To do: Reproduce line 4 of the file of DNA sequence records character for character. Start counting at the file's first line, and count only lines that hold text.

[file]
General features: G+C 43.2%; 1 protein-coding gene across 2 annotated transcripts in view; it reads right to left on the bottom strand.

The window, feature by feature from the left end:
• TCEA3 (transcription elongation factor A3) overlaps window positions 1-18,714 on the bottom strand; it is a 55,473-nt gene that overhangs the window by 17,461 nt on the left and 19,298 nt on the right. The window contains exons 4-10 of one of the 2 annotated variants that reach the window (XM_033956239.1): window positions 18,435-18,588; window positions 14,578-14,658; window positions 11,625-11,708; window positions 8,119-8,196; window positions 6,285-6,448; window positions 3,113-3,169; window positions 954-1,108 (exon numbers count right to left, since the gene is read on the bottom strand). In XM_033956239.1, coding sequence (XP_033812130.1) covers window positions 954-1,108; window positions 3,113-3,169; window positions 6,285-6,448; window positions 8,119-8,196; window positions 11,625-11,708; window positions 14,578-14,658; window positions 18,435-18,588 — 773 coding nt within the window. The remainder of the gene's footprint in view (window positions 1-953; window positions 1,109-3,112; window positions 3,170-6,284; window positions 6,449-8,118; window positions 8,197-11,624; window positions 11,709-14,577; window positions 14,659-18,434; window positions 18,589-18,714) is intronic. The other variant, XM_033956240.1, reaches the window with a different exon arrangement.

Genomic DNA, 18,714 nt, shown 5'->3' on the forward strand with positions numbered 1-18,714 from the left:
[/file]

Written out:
Genomic DNA, 18,714 nt, shown 5'->3' on the forward strand with positions numbered 1-18,714 from the left: